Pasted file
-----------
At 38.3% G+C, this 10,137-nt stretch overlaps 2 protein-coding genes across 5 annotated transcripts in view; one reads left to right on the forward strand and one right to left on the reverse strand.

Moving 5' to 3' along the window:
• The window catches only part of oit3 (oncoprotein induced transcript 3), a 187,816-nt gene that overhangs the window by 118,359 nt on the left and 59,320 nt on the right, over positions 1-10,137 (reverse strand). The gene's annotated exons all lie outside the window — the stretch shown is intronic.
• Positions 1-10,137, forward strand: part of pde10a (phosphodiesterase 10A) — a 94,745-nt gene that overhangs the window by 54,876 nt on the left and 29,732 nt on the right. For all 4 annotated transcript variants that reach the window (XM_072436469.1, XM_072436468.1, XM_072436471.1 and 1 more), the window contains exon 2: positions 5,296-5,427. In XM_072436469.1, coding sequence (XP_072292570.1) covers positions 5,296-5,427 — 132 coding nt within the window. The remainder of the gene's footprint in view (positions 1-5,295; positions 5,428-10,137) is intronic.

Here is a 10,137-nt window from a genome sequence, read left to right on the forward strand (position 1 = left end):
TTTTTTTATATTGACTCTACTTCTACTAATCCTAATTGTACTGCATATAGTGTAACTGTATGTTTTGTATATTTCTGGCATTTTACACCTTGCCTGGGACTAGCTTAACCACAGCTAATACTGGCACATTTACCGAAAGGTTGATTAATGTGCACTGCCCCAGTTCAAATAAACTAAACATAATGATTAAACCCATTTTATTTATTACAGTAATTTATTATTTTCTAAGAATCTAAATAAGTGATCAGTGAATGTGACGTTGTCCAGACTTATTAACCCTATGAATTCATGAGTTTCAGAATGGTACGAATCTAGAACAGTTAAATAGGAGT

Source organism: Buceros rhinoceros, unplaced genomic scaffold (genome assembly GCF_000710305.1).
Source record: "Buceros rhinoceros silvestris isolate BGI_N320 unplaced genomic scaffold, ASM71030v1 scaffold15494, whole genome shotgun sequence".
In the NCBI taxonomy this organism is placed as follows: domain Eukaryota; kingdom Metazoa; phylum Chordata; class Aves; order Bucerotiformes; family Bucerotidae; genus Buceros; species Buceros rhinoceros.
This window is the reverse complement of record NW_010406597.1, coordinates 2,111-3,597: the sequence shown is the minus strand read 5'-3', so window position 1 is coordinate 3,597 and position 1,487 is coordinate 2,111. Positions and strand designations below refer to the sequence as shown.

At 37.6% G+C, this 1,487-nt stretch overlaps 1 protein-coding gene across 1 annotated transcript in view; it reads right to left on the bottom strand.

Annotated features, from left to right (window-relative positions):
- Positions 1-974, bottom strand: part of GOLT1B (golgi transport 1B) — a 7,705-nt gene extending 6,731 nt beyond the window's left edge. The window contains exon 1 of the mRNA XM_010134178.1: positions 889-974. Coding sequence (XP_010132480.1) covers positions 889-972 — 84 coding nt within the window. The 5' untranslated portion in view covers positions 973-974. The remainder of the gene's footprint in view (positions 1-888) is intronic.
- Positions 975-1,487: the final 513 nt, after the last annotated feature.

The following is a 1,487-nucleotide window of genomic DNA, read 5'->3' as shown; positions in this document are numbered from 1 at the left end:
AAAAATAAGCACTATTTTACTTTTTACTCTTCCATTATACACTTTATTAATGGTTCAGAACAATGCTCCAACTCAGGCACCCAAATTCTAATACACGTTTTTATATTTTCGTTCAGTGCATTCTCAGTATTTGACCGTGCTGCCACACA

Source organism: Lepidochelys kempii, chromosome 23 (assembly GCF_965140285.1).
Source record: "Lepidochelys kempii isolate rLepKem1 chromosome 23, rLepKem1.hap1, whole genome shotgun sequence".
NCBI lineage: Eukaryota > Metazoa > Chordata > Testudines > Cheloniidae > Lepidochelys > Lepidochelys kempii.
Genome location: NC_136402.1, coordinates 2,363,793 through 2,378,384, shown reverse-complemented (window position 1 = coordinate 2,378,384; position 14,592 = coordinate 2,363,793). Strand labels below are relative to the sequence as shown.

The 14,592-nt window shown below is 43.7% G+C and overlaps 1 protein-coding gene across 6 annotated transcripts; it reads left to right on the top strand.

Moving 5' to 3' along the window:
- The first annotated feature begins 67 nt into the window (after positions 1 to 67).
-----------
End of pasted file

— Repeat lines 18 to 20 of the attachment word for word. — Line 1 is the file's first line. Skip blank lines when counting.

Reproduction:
Source record: "Lepidochelys kempii isolate rLepKem1 chromosome 23, rLepKem1.hap1, whole genome shotgun sequence".
NCBI lineage: Eukaryota > Metazoa > Chordata > Testudines > Cheloniidae > Lepidochelys > Lepidochelys kempii.
Genome location: NC_136402.1, coordinates 2,363,793 through 2,378,384, shown reverse-complemented (window position 1 = coordinate 2,378,384; position 14,592 = coordinate 2,363,793). Strand labels below are relative to the sequence as shown.